AFP – The US Justice Department has advised a court to reject a legal settlement between Google and authors and publishers that would allow the Internet giant to scan and sell millions of books online [Yahoo! Books and Publishing News]
The Open Book Alliance is made up of a wide coalition of librarians, legal scholars, authors, publishers, and technology companies dedicated to countering the proposed Google Book Settlement. From time to time, we will publish posts from members of our group. This one comes from Michael Borges, Executive Director of the New York Library Association. [Open Book Alliance]
The Open Book Alliance’s Peter Brantley admits that digitizing books is an important step toward the future, but cautions that there are right ways and wrong ways to go about it. The Google Books settlement is the wrong way, he says.
The current settlement proposal is the wrong way. It would stifle innovation and competition in favor of a monopoly over the access, distribution, and pricing of the largest digital database of books in the world.
Literary agent Nathan Bransford wonders whether authors of the future will actually need publishers. The publishing industry is, like many others, in the throes of major transformation.
My guess is that we’ll continue to see the mainstream publishing industry focus on the bestselling titles, and there will be a new crop of e-publishing services available for the rest. Some titles will rise up from the morass of author-published works and receive attention from the mainstream publishers, and some big authors will choose to take on the responsibilities of publishing themselves and bypass the publishers.
BookSquare offers some interesting insight into the pros and cons of publishing ebooks rather than in a traditional paper format.
Report: Hollywood Reporter to kill print edition, Variety to go behind pay wall – Deadline Hollywood Daily
Nikki Finke hears that Variety will put up its pay wall next year, and the Hollywood Reporter will become an online-only publication before the end of 2009. [Poynter Romenesko]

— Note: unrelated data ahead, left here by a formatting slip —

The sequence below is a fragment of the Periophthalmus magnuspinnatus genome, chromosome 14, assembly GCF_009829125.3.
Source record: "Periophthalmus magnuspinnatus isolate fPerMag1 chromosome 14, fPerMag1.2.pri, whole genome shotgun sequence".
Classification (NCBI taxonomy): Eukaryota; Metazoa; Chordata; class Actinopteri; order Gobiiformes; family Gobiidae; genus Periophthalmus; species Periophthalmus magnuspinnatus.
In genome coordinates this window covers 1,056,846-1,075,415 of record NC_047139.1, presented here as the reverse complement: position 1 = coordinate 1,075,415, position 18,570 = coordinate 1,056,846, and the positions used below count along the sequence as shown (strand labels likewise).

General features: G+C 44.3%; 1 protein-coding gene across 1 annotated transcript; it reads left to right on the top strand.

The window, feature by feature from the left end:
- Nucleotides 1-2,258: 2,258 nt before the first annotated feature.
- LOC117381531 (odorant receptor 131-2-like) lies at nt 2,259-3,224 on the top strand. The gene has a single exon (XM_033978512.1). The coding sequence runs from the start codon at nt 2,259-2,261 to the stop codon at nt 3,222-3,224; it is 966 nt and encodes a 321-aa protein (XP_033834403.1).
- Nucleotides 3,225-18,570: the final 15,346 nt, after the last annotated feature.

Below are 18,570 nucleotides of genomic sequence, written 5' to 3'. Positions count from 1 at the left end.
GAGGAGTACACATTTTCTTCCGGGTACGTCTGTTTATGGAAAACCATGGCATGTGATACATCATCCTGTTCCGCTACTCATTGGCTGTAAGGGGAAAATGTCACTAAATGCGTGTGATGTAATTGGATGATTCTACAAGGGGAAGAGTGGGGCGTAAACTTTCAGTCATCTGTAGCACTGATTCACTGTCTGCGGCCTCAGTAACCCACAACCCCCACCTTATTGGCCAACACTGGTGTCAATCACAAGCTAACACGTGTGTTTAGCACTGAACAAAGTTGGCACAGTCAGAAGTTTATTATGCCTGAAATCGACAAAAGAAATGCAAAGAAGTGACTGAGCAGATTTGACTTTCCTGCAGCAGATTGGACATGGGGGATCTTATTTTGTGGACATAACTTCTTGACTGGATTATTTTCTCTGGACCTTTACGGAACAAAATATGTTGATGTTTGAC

Tampa Tribune editor Janet Coats believes there needs to be a more aggressive approach to getting online ad revenue. "We have spent 15 years in this industry getting newsrooms to change. By God, they have changed. How much have things changed on the ad side?"
The Open Book Alliance has posted videos of last week’s House Judiciary Committee hearing on the Google Books settlement.
Alan Warms thinks it’s a giant step backward in online news distribution. It’s also nothing really new. For years, traditional media have devised and developed and partnered with technology companies to "digitize" their print content in print layout form. Thus far, none have been as successful as news content delivered via plain old vanilla web browser. (hat tip: @freddieoconnell)
From a consumer standpoint, I don’t get this at all. I’ve spent from late 2005 to the end of last year almost exclusively on online news — seeing what’s worked and what doesn’t — and this feels like those “magazine readers” that appeared regularly through the last ten years.
Lightning Source, the print-on-demand brand of Ingram Content Group, and trade book publisher Hachette Livre are planning a joint venture that will create a print-on-demand hub in France. Lightning Source already offers print-on-demand services in both the United States and the UK.
Phase 1 of the joint venture will enable Hachette to vastly extend the range of services it makes available to both Hachette-controlled publishing houses and to third party customers of its distribution facility. With the successful completion of Phase 1, Phase 2 of the joint venture will be launched giving independent publishers the option to participate in the POD program, regardless of ownership or distribution contracts.